ATLANTA -- When Freddie Freeman reflects on how he turned things around after a couple of months of struggles this year, he goes back to the early hours of a May morning, when he found himself bonding with the twin sons, who were finally getting a chance to get to know their father.
“I was up at like 5 o’clock, and I had them both in the double pillow you use when you have twins,” Freeman said. “They both woke up at the same time. It was like the first time they had ever done it. I was doing like a choo-choo train around the room, and they were just cracking up and laughing. I was like, 'This is it. I’m good.' Then I just started hitting, hitting and hitting.”
As the Braves open their National League Division Series against the Brewers on Friday at American Family Field, a healthy portion of the baseball world will already be familiar with Charlie Freeman, the 4-year-old who is Fernando Tatis Jr.’s friend. Charlie gained a pair of brothers this past offseason, when Freddie and his wife Chelsea welcomed Brandon and Maximus into their family.
Maximus was birthed by a surrogate in December, and Brandon entered this world a week before Freeman had to leave his California residence and report to Spring Training. As camp neared its end, he discussed how emotionally draining and stressful it had been to spend that much time away from his wife and his two new sons. Those mental struggles carried over into the regular season for the reigning NL MVP.
“I was able to figure out one kid, but now I have three, and now I’ve got to figure this out,” Freeman said. “It took me six or seven weeks before I started feeling good at home about the relationships with my kids and actually having them look at me and smile. That’s what I needed.”
While Freeman hit .195 with a .733 OPS through May 7 and .224 with a .784 OPS through June 9, there was reason to wonder if he was bothered by not receiving a contract extension, or even being a part of serious negotiations. Naturally, he didn’t understand why something had been done, but he was at least comforted over the course of the season by the regular interactions he had with president of baseball operations Alex Anthopoulos either face to face or via FaceTime.
“They expressed they want to keep me here, and I’ve expressed I want to stay here,” Freeman said. “Did I think I’d be here with no extension? No, I didn’t think that at all. I thought this would be long gone. But I’m here. I was able to put the contract stuff behind me, because what I had at home was way harder.”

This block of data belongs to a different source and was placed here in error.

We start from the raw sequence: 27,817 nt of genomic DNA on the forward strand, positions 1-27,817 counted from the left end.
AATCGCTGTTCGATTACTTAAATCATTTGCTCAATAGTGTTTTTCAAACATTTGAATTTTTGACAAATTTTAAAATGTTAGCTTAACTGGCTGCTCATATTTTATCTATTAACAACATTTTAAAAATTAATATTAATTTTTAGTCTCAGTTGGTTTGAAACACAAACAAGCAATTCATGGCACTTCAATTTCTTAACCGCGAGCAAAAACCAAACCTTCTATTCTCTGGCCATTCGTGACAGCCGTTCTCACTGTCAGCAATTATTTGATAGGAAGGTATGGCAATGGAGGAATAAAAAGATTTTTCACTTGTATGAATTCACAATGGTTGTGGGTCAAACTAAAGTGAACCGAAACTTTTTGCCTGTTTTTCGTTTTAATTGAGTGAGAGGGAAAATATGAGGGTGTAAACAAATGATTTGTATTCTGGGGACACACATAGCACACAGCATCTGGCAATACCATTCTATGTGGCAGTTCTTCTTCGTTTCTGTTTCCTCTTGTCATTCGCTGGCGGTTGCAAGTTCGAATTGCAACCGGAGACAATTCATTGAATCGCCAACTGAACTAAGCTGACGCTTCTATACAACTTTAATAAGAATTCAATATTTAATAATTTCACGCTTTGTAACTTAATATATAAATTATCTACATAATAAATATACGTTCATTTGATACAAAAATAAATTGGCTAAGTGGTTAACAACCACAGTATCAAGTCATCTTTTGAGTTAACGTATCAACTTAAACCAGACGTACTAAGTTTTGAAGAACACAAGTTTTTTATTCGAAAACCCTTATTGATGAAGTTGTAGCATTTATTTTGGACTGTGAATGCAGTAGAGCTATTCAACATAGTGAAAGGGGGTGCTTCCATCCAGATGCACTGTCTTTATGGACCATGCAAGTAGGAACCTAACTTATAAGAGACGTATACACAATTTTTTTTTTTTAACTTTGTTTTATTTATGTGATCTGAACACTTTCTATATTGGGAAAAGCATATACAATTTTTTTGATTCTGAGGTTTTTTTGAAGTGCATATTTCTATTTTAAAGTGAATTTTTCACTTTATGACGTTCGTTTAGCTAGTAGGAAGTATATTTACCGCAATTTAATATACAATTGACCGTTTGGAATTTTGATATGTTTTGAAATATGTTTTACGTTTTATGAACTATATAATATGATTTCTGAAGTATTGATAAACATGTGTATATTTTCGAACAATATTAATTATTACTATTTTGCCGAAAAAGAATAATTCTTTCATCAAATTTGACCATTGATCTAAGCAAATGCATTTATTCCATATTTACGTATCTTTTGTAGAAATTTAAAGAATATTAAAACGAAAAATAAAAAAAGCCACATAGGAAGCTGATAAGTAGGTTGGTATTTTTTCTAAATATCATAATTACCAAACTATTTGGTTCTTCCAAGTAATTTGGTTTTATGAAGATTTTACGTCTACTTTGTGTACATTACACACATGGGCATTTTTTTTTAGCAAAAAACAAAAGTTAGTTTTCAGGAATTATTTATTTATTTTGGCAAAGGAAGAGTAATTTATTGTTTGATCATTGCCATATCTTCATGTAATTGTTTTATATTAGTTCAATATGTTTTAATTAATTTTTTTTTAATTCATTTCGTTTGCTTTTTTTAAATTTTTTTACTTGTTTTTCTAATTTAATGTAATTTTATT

Once Freeman began to develop that bond with his two new sons near the end of May, he started to become himself again from both a personality and production standpoint.
From June 10 through the end of the regular season, Freeman ranked second in the NL with a .342 batting average and sixth with a .960 OPS. He ended the season hitting .300 with 31 homers and an .896 OPS. His strong finish made him the only Major Leaguer (minimum 250 plate appearances) to record a 130 OPS+ each of the past nine seasons. Mike Trout and Paul Goldschmidt are the only players to have done it seven times within that span.
Freeman also joined Hank Aaron, Chipper Jones, Eddie Mathews and Dale Murphy as the only players in Braves history to hit 30 homers with a .300 batting average in multiple seasons.
“My dad said, ‘Freddie, if you would have hit .270, I think I would have been happy after the start you had.' It’s more satisfying because I had a whole other chapter of my life that started this year.”
Now the question is whether Freeman will be able to go through this postseason without being burdened by thoughts of these possibly being his final days for the Braves, who drafted him in 2007.
“I love this organization, and that’s all I’ve ever known,” Freeman said. “But I’m literally four weeks from possibly being a free agent. So I did take a few extra minutes when I was taken out [of Sunday’s regular-season finale] and just kind of looked around.”
Freeman will play at least one more game at Truist Park this year, and there’s still reason to be optimistic that he'll remain with the Braves for many years to come. But don’t expect him to become a father again any time soon.
Freddie and Chelsea would like to add a daughter to their family. But they’re both aware of the fact that he struggled at the start of 2016, which was when Charlie was born, and again this year.
“A couple months ago, I asked her when are we going to [try to have a daughter],” Freeman said. “She said, ‘When you retire.’”